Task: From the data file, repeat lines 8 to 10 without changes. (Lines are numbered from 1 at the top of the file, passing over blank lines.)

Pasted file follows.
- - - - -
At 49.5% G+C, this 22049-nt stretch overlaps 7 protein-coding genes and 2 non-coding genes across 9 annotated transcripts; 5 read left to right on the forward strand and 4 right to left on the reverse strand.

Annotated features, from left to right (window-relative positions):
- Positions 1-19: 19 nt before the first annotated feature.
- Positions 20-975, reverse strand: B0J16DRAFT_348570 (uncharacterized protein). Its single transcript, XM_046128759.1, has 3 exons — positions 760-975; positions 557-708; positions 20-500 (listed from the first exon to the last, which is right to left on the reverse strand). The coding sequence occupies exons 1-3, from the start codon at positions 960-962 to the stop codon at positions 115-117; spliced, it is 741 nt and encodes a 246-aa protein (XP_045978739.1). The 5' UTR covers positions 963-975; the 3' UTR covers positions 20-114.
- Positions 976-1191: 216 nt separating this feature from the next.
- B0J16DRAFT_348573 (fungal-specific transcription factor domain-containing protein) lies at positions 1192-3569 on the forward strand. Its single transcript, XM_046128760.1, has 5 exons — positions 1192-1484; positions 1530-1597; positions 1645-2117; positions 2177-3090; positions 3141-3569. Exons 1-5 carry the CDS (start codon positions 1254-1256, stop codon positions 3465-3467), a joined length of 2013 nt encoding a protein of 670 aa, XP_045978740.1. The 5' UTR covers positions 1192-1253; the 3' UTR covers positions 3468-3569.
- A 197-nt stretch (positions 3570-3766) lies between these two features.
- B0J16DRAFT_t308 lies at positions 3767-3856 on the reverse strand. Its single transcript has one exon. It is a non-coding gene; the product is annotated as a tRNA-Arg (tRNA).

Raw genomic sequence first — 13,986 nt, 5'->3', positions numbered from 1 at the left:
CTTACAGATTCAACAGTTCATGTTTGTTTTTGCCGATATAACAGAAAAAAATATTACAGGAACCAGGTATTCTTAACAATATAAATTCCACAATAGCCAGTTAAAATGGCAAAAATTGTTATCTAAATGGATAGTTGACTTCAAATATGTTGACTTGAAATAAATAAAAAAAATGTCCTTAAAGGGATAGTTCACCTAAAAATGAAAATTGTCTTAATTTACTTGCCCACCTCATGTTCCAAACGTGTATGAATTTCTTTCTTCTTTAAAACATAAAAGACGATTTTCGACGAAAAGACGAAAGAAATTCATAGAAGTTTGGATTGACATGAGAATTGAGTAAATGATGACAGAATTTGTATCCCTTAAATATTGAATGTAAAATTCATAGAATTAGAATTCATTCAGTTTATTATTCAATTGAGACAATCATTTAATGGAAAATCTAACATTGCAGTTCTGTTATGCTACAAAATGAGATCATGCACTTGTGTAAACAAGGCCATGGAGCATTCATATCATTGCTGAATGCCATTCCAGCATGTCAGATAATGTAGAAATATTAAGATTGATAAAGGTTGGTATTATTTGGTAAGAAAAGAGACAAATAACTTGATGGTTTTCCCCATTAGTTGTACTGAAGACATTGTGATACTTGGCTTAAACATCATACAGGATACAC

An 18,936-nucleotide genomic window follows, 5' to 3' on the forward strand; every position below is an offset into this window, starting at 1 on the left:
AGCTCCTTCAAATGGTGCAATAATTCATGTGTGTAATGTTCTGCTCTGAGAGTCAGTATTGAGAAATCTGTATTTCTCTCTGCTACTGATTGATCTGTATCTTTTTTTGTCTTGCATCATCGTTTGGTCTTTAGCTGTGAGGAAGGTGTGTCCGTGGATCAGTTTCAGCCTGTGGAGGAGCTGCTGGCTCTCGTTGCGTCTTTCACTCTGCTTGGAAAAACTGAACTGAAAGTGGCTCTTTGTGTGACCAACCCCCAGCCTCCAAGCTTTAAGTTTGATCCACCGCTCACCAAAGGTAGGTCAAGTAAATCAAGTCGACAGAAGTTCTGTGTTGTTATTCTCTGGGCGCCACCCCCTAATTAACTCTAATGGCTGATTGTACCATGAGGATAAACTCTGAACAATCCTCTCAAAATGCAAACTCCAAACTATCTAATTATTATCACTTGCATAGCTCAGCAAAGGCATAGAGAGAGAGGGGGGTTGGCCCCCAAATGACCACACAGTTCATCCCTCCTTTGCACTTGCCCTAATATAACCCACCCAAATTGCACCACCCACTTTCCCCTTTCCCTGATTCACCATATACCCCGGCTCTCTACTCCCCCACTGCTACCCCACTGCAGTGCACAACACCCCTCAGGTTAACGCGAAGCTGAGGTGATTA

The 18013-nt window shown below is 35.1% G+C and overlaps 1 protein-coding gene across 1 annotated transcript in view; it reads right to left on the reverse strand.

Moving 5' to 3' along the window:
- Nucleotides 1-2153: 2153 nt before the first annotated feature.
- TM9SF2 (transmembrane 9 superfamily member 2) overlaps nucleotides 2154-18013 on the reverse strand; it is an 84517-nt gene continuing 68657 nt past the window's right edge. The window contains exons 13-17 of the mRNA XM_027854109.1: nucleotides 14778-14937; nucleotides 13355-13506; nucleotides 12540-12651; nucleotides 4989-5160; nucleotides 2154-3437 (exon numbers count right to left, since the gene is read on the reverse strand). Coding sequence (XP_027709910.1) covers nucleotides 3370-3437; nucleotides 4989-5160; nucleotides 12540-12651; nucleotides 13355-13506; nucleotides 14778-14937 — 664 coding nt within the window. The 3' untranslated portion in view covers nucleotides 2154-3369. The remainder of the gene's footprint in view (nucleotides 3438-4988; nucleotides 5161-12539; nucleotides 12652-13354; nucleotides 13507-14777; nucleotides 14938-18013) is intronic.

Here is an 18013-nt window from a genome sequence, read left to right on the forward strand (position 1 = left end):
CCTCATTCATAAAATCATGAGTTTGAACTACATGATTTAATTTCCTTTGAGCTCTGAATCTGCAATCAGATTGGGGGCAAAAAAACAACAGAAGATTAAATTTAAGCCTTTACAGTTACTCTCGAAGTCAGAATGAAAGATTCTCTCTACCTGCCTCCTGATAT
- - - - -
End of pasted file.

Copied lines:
- B0J16DRAFT_t308 lies at positions 3767-3856 on the reverse strand. Its single transcript has one exon. It is a non-coding gene; the product is annotated as a tRNA-Arg (tRNA).

Raw genomic sequence first — 13,986 nt, 5'->3', positions numbered from 1 at the left:
CTTACAGATTCAACAGTTCATGTTTGTTTTTGCCGATATAACAGAAAAAAATATTACAGGAACCAGGTATTCTTAACAATATAAATTCCACAATAGCCAGTTAAAATGGCAAAAATTGTTATCTAAATGGATAGTTGACTTCAAATATGTTGACTTGAAATAAATAAAAAAAATGTCCTTAAAGGGATAGTTCACCTAAAAATGAAAATTGTCTTAATTTACTTGCCCACCTCATGTTCCAAACGTGTATGAATTTCTTTCTTCTTTAAAACATAAAAGACGATTTTCGACGAAAAGACGAAAGAAATTCATAGAAGTTTGGATTGACATGAGAATTGAGTAAATGATGACAGAATTTGTATCCCTTAAATATTGAATGTAAAATTCATAGAATTAGAATTCATTCAGTTTATTATTCAATTGAGACAATCATTTAATGGAAAATCTAACATTGCAGTTCTGTTATGCTACAAAATGAGATCATGCACTTGTGTAAACAAGGCCATGGAGCATTCATATCATTGCTGAATGCCATTCCAGCATGTCAGATAATGTAGAAATATTAAGATTGATAAAGGTTGGTATTATTTGGTAAGAAAAGAGACAAATAACTTGATGGTTTTCCCCATTAGTTGTACTGAAGACATTGTGATACTTGGCTTAAACATCATACAGGATACAC